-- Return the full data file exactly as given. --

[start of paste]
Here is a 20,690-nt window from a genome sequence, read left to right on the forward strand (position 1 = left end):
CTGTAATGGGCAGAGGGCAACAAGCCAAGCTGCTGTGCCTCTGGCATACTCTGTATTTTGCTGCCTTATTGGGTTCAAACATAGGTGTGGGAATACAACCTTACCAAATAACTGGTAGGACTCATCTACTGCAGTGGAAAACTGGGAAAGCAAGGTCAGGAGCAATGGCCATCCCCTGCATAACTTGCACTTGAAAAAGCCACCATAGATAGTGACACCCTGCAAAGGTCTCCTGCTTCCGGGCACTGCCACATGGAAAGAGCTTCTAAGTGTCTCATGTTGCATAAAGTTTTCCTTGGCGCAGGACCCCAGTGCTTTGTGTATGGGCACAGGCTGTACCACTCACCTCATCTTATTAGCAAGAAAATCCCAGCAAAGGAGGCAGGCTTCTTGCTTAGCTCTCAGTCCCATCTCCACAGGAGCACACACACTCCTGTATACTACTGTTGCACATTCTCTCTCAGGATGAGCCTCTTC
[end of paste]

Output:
Here is a 20,690-nt window from a genome sequence, read left to right on the forward strand (position 1 = left end):
CTGTAATGGGCAGAGGGCAACAAGCCAAGCTGCTGTGCCTCTGGCATACTCTGTATTTTGCTGCCTTATTGGGTTCAAACATAGGTGTGGGAATACAACCTTACCAAATAACTGGTAGGACTCATCTACTGCAGTGGAAAACTGGGAAAGCAAGGTCAGGAGCAATGGCCATCCCCTGCATAACTTGCACTTGAAAAAGCCACCATAGATAGTGACACCCTGCAAAGGTCTCCTGCTTCCGGGCACTGCCACATGGAAAGAGCTTCTAAGTGTCTCATGTTGCATAAAGTTTTCCTTGGCGCAGGACCCCAGTGCTTTGTGTATGGGCACAGGCTGTACCACTCACCTCATCTTATTAGCAAGAAAATCCCAGCAAAGGAGGCAGGCTTCTTGCTTAGCTCTCAGTCCCATCTCCACAGGAGCACACACACTCCTGTATACTACTGTTGCACATTCTCTCTCAGGATGAGCCTCTTC